Recently, I read an interview in which Rabbi Dovid Feinstein shlit”a discussed some recollections about his father, Rabbi Moshe Feinstein zt”l. The interviewer asked Rabbi Dovid what aspects of his father’s noble life he wished to share. Rabbi Dovid replied that he didn’t feel there was much benefit in talking about his father’s Torah study. Rabbi Moshe’s diligence, devotion, and incredible Torah scholarship was uncanny. The average person would be completely intimidated when hearing about Rabbi Moshe’s erudition. He is unable to relate to a man who completed the entire Talmud each year and was familiar with every aspect of Torah with complete mastery. Rather, Rabbi Dovid felt there would be more benefit in discussing Rabbi Moshe’s interpersonal acumen; his extreme love for every person, his sensitivity for the feelings of others, and his tireless efforts on behalf of Klal Yisroel.
“It was at the end of forty days and forty nights that G-d gave me the two stone Tablets, the Tablets of the covenant.”
Rabbi David Lapin, founder and author of iawaken.org makes a poignant observation about the Luchos. If one analyzes the text of the Luchos (i.e. the Ten Commandments) he will note that there were far fewer letters on the left-hand side of the Luchos than on the right! Although there were five commandments inscribed upon each side, the commandments on the right-hand side dealing with a person’s responsibilities to G-d, are much longer and detailed than those on the left, which involve one’s interpersonal obligations. The commandments listed on the left are curt and concise, merely stating the imperative to be adhered to. The commandments on the right however, include a lengthy exposition about the law being commanded.
Although the wording on the left should logically have taken up much less space than the wording on the right, the Mabit notes that the words on the shorter, left-hand side were written larger than the words on the right. Thus, while the format was the same, i.e. the margins were the same width and height on both sides, the size of the letters was very different. It stands to reason then, that the large letters on the left-hand side could be read from a much greater distance than the smaller letters on the right-hand side.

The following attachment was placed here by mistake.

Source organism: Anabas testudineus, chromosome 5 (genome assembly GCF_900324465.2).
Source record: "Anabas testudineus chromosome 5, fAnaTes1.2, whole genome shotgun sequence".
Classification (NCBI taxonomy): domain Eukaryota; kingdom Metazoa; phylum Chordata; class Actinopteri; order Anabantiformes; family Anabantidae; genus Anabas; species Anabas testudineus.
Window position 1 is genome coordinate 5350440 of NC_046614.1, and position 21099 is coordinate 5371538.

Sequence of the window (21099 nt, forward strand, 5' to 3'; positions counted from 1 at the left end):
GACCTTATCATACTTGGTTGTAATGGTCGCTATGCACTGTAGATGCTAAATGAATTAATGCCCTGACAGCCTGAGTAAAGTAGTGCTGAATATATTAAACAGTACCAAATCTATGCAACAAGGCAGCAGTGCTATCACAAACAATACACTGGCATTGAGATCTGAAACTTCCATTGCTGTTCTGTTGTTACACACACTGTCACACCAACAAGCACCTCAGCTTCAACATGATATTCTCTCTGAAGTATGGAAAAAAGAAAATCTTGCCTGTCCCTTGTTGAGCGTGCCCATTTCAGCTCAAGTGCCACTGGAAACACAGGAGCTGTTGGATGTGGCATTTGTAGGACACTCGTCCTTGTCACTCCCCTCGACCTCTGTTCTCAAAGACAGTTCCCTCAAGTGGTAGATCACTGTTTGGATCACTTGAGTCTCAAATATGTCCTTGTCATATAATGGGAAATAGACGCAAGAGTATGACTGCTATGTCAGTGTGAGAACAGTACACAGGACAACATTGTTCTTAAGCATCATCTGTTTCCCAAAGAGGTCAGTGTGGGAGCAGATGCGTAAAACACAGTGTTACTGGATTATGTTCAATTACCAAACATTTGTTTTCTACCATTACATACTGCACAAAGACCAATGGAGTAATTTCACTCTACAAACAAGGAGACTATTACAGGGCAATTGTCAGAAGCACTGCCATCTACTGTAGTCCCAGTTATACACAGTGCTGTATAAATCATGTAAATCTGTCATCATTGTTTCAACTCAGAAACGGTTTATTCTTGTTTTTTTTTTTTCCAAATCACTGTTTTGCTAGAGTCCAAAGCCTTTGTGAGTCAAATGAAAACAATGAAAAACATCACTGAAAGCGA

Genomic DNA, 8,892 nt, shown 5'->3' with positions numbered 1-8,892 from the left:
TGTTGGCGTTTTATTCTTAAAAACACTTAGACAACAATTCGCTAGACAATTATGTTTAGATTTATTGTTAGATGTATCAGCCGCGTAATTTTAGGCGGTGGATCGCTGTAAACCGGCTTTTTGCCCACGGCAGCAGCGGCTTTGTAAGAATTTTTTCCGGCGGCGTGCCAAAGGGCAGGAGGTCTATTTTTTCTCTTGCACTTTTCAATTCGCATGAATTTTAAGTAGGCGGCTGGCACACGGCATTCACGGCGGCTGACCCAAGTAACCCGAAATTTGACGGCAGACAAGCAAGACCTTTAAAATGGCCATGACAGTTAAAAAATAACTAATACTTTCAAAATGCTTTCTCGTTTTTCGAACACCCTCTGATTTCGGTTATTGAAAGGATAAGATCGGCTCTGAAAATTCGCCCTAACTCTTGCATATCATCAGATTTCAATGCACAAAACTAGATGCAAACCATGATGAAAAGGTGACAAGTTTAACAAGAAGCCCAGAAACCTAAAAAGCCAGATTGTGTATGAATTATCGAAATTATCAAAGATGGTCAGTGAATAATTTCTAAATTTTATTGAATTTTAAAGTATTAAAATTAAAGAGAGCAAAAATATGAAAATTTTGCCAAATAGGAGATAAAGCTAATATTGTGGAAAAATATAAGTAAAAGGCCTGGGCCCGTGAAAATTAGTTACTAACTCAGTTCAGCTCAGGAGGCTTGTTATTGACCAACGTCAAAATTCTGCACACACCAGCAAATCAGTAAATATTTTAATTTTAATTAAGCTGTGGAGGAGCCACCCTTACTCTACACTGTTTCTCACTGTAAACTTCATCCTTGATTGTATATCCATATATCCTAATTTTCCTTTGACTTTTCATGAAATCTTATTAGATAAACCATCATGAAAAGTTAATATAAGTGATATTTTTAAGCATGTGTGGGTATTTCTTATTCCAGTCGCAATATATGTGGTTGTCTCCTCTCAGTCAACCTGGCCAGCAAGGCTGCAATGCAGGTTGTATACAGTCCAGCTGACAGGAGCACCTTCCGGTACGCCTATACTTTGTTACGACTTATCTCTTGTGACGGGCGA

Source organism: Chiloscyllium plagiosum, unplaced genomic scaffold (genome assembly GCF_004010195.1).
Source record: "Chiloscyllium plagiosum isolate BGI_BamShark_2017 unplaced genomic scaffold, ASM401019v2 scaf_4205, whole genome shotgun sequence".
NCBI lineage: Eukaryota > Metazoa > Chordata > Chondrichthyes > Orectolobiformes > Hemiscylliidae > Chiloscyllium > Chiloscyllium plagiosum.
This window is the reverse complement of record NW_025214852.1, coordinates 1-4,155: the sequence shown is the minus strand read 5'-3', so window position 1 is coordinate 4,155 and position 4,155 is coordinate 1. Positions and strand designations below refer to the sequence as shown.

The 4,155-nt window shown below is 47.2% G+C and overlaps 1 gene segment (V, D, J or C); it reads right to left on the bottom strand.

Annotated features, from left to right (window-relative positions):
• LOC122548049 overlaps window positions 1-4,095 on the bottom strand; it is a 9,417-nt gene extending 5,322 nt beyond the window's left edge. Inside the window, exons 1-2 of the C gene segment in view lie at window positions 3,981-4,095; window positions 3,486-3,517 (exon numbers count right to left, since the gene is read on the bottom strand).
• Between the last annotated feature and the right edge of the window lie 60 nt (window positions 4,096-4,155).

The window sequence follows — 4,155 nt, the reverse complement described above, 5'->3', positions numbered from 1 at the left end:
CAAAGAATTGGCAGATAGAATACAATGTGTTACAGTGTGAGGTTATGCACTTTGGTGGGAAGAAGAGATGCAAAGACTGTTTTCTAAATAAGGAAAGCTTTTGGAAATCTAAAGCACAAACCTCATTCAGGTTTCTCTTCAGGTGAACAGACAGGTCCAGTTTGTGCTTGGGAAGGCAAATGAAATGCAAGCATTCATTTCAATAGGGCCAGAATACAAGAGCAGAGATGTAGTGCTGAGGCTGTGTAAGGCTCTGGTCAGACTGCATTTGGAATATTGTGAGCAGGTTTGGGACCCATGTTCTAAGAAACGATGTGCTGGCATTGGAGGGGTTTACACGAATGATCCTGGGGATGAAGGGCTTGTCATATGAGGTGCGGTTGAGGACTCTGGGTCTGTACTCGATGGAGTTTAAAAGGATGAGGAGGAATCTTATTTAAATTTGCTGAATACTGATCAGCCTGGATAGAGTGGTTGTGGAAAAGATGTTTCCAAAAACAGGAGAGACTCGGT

With this in mind, Rabbi Lapin depicts the following scenario: We can only imagine Moshe descending from Sinai (let us say, the second time when the people were not otherwise preoccupied with the sin of the Golden Calf!). There was a tremendous feeling of anticipation among the Nation. They wondered, “What will this covenant that Moshe is bringing from G-d, say? What will it demand?” They had already committed themselves to it, and therefore, it is conceivable that they were somewhat apprehensive about what they had committed themselves to.
Imagine the almost palpable wave of excitement growing in the people as Moshe appears. They tentatively step forward, then more quickly. They strain to see what is written on these large stones Moshe bears high in his arms. There is the silence of awe: the same silent questions in the hearts of every person. Curiosity. Wonder. Anticipation. Finally he is close enough for those of them with better eye-sight to read. It is as if the Headlines are all listed on the left-hand side, and the articles are on the right! They can read the headlines, but not yet the articles.
What? No mention of G-d? No ritual? No ceremony? No formal worship? Just a list of worthy moral principles to govern the relationships between people? What religion is this? Is it a religion at all? Did that take forty days to receive?
And much later, as Moshe steps lower and lower down the mountain, cautiously avoiding the rocks and obstacles that must have littered his way, they can read the writing on the right: I am Hashem your G-d; There shall be no other G-d; Take not My Name in vain; Shabbos. Honor your parents.
The Nation’s first impression of the Torah was a code of interpersonal behavior and ethics. Only later, when they read the small print, did they see that there was a requirement of a vibrant relationship to G-d as well.
That is how great Jewish people appear to the world. From the distance all you notice about them is their dignified conduct, their sensitive human interactions, their compassion and empathy, their extreme cautiousness not to damage others physically or emotionally. From the perspective of first impression and appearance, it is their humanity and morality that so radically differentiates them and sets them apart: Princes among nations. Only when you get closer, when you become more intimate, do you notice the “ritualistic” side of their religiosity. But it is not the external uniform and extent of their religious affiliation and commitment that first strikes your eye.